Singapore’s National Environment Agency has raised S$1.65bn (€1bn) from a dual-tranche green bond, its first. The final order book for the 10-year 1.67% S$350m and 30-year 2.5% S$1.3bn notes “stood in excess of” S$2bn, according to a statement by sole arranger DBS. Proceeds will be spent on infrastructure in the country, with the Tua Nexus Integrated Waste Management Facility identified in the agency’s green bond framework as one of the main projects.
German development bank KfW has raised €3bn from its longest ever maturity green bond. The 10-year issue takes KfW to a total of €11bn raised from green debt this year, with 75% of allocation going to green investors on an orderbook of €22bn.
ISPT Retail Australia Property Trust has signed a $495m sustainability-linked loan with a group of banks including Commonwealth Bank. The loan makes the Trust Australia’s largest sustainability-linked loan issuer and is linked to GHG emissions intensity, water consumption, waste reduction and labour certification across its retail properties.
US machinery manufacturer Flowserve has signed a $800m revolving credit facility and $300m term loan with a syndicate of lenders including Bank of America. Neither the targets attached to the loan nor the interest rate adjustment mechanism were disclosed.
Australia’s A$150bn Aware Super has said it will invest up to A$1bn (€618m) in green and sustainability-linked bonds by the end of the year, with the purchases funded from selling off some of its Australian government debt holdings. Its portfolio will be benchmarked against the Bloomberg AusBond Composite Index.
KiwiRail has secured a NZ$350m (€210m) loan facility provided by Westpac NZ, Societe Generale, Bank of America and National Australia Bank in the first Climate Bond Initiative-certified green shipping loan. The state-owned rail and ferry operator will use the loan to partially finance two new inter-island ferries, which operate using a combination of diesel and battery power, and will result in a 40% reduction in carbon emissions from the inter-island service once three old ferries have been phased out.
Berlin Hyp has raised Sfr200m (€184m) from its third green bond. The 8-year bond launched with a 0.25% coupon, with 85% of allocation going to asset managers, 9% to banks and 3% to insurers.
Italian coffee company Lavazza has taken out a €500m sustainability-linked loan with a pool of Italian banks. Proceeds from the 5-year loan, which is linked to multiple undisclosed sustainability targets, will also be spent on green projects. BNP Paribas BNL, Banco BPM and Intesa Sanpaolo acted as mandated lead arrangers and lenders.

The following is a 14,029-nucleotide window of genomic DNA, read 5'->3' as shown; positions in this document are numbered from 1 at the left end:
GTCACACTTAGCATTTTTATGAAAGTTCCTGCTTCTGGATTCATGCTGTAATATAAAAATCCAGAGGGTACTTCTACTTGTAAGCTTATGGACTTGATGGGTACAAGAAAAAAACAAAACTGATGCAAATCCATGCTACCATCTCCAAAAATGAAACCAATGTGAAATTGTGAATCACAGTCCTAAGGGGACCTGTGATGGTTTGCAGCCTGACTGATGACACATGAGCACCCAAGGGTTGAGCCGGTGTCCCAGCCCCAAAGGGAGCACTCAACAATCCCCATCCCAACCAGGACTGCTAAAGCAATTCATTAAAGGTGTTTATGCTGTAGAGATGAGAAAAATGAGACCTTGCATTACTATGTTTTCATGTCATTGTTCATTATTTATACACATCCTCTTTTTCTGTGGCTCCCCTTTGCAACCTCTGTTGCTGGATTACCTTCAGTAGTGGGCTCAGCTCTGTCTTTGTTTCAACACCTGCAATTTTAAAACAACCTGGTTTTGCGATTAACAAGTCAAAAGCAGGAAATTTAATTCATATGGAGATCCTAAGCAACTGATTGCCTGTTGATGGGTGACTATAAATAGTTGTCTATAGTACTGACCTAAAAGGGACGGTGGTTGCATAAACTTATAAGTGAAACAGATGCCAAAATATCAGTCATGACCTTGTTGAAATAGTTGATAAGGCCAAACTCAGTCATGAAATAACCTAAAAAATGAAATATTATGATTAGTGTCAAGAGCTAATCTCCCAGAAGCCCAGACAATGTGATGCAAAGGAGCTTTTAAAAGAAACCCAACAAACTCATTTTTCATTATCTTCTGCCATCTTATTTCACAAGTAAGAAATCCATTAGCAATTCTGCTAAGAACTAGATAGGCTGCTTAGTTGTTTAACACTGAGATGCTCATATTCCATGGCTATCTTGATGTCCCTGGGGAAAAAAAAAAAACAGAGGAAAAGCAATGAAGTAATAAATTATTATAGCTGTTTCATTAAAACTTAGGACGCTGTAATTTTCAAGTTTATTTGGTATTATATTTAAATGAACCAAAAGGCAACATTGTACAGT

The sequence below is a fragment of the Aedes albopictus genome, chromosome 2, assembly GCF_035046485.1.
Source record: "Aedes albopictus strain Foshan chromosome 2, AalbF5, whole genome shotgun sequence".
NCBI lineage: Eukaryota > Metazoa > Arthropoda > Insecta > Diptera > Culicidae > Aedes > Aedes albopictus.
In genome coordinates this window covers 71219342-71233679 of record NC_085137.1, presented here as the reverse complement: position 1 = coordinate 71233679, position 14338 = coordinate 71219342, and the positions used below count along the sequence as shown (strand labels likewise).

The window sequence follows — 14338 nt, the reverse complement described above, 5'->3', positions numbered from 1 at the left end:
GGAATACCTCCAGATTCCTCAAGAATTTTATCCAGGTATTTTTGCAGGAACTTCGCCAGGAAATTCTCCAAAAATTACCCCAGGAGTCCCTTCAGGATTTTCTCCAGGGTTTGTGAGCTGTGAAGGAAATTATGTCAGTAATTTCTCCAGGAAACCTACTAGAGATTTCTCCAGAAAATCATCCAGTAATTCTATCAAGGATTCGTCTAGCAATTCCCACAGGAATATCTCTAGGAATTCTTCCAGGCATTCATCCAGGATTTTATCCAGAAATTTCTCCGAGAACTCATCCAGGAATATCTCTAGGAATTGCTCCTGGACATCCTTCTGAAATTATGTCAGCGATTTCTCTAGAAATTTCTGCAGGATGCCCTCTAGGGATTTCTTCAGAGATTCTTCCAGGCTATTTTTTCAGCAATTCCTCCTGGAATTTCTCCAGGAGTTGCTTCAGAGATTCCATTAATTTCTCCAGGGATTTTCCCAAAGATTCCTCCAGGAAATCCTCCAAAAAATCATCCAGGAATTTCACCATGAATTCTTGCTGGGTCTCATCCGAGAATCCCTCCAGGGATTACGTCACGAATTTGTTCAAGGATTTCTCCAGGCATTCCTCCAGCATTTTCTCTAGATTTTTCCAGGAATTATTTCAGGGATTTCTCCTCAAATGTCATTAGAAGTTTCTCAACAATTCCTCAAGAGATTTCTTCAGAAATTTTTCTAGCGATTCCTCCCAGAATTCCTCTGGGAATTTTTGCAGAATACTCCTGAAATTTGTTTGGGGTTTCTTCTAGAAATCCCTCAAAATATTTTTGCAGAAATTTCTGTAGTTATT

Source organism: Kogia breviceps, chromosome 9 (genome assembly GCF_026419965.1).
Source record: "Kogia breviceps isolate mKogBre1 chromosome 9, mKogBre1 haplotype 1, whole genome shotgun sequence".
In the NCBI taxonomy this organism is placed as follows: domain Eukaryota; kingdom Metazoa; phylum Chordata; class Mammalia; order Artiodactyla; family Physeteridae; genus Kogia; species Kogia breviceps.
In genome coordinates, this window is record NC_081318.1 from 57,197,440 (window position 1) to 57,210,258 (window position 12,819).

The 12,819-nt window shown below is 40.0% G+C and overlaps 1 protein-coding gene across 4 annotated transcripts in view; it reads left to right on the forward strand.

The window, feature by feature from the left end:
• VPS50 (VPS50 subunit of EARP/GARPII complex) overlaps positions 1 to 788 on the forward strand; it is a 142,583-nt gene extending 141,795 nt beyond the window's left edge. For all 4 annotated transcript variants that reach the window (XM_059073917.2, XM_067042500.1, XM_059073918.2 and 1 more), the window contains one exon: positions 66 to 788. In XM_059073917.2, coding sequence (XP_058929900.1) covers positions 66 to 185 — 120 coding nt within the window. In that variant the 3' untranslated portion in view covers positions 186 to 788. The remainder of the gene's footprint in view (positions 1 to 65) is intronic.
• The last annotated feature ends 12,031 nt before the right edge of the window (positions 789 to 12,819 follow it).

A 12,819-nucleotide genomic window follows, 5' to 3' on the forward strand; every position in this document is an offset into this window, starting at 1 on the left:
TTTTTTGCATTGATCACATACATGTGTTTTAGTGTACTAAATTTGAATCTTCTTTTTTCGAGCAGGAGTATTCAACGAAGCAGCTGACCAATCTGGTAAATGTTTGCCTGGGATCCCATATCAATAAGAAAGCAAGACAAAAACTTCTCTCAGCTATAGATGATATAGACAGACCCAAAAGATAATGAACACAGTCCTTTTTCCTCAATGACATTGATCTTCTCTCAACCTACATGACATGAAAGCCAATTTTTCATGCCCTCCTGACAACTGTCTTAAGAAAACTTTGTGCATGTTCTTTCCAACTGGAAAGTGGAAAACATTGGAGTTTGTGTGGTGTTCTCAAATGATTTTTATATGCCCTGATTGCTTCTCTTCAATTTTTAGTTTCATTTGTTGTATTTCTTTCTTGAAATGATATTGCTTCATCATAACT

Brazilian railroad operator Rumo has raised $500m from a 10-year sustainability-linked bond. The firm will see a 25bp step-up in 2027 if it has not met its 17.6% Scope 1 and 2 reductions target by 2026.
Johnson Controls has raised $500m from its inaugural sustainability-linked bond. The 2% coupon on the 10-year notes is linked to Johnson’s commitment to reduce operational emissions by 55% and Scope 3 emissions by 16% by 2030. It will pay a premium if it has failed to meet its interim target by September 2025.
Boston Properties has raised $850m from its fourth green bond. Proceeds from the 2.45% notes, due 2033, will be used to partially refinance the office space developer’s 3.85% notes due 2023.
The Central American Bank for Economic Integration has raised Chf200m (€184m) from its first social bond in the Swiss market, the first multilateral development bank to issue a Swiss social bond. 68% of the 10-year notes were allocated to asset managers, followed by insurance companies and private banks on 14% and 13% respectively and pension funds on 5%.
Mexican food processor Grupo Bimbo has added ESG targets to its renewed $1.75bn revolving credit facility. The 5-year facility is linked to undisclosed targets relating to energy and water usage.
Japan’s GLP J-REIT has privately placed a ¥6bn (€468m) sustainability-linked bond with Dai-Ichi Life Group. The 0.284% interest rate on the 7-year bonds will be reduced by 5bp in September 2025 if GLP J-REIT has met its target of 80% of its properties achieving a high environmental certification by the end of 2024.
German commercial real estate firm DIC Asset has raised €400m from its inaugural green bond. The 5-year, 2.25% bonds were “significantly oversubscribed”, the firm said, leading it to upsize the issuance by €100m. Proceeds will be spent on the acquisition of green buildings to be held in DIC’s portfolio. Meanwhile, UK commercial property firm Sergo raised €500m from a 10-year green bond which was six times oversubscribed.